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Anyone researching NexGen Energy Ltd. (TSE:NXE) might want to consider the historical volatility of the share price. Modern finance theory considers volatility to be a measure of risk, and there are two main types of price volatility. First, we have company specific volatility, which is the price gyrations of an individual stock. Holding at least 8 stocks can reduce this kind of risk across a portfolio. The other type, which cannot be diversified away, is the volatility of the entire market. Every stock in the market is exposed to this volatility, which is linked to the fact that stocks prices are correlated in an efficient market.
Some stocks see their prices move in concert with the market. Others tend towards stronger, gentler or unrelated price movements. Beta can be a useful tool to understand how much a stock is influenced by market risk (volatility). However, Warren Buffett said ‘volatility is far from synonymous with risk’ in his 2014 letter to investors. So, while useful, beta is not the only metric to consider. To use beta as an investor, you must first understand that the overall market has a beta of one. A stock with a beta below one is either less volatile than the market, or more volatile but not corellated with the overall market. In comparison a stock with a beta of over one tends to be move in a similar direction to the market in the long term, but with greater changes in price.
What we can learn from NXE’s beta value
Given that it has a beta of 1.81, we can surmise that the NexGen Energy share price has been fairly sensitive to market volatility (over the last 5 years). Based on this history, investors should be aware that NexGen Energy are likely to rise strongly in times of greed, but sell off in times of fear. Share price volatility is well worth considering, but most long term investors consider the history of revenue and earnings growth to be more important. Take a look at how NexGen Energy fares in that regard, below.
How does NXE’s size impact its beta?
NexGen Energy is a small cap stock with a market capitalisation of CA$726m. Most companies this size are actively traded. It is quite common to see a small-cap stock with a beta greater than one. In part, that’s because relatively few investors can influence the price of a smaller company, compared to a large company.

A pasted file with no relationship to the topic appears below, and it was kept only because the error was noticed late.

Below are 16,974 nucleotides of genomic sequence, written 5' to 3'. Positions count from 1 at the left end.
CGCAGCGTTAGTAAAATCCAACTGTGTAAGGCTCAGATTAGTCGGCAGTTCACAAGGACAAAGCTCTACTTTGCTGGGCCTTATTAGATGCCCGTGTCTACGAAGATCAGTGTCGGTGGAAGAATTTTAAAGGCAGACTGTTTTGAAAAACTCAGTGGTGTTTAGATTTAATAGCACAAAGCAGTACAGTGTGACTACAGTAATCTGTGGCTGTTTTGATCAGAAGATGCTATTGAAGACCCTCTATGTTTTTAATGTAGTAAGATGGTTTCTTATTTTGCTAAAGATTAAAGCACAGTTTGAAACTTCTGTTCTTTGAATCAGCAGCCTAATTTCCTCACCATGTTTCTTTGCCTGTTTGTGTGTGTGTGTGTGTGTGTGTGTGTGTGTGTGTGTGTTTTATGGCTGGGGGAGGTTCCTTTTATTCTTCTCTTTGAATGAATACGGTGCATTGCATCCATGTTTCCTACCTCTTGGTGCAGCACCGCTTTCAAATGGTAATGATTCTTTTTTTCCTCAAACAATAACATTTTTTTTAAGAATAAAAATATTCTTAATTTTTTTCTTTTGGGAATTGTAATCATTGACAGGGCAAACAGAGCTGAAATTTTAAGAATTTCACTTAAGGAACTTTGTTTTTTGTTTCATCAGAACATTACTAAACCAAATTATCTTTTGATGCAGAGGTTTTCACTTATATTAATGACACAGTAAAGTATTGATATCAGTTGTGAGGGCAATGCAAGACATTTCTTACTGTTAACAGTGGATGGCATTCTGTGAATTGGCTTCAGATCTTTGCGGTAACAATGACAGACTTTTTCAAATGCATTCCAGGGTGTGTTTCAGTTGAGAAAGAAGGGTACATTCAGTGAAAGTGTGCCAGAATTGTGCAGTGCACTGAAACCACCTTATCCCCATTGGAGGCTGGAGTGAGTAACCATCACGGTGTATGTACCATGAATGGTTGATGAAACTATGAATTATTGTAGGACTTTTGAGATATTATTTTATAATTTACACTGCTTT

What this means for you:
Since NexGen Energy has a reasonably high beta, it’s worth considering why it is so heavily influenced by broader market sentiment. For example, it might be a high growth stock or have a lot of operating leverage in its business model. In order to fully understand whether NXE is a good investment for you, we also need to consider important company-specific fundamentals such as NexGen Energy’s financial health and performance track record. I highly recommend you dive deeper by considering the following:
- Future Outlook: What are well-informed industry analysts predicting for NXE’s future growth? Take a look at our free research report of analyst consensus for NXE’s outlook.
- Past Track Record: Has NXE been consistently performing well irrespective of the ups and downs in the market? Go into more detail in the past performance analysis and take a look at the free visual representations of NXE’s historicals for more clarity.
- Other Interesting Stocks: It’s worth checking to see how NXE measures up against other companies on valuation. You could start with this free list of prospective options.
We aim to bring you long-term focused research analysis driven by fundamental data. Note that our analysis may not factor in the latest price-sensitive company announcements or qualitative material.
If you spot an error that warrants correction, please contact the editor at email@example.com. This article by Simply Wall St is general in nature. It does not constitute a recommendation to buy or sell any stock, and does not take account of your objectives, or your financial situation. Simply Wall St has no position in the stocks mentioned. Thank you for reading.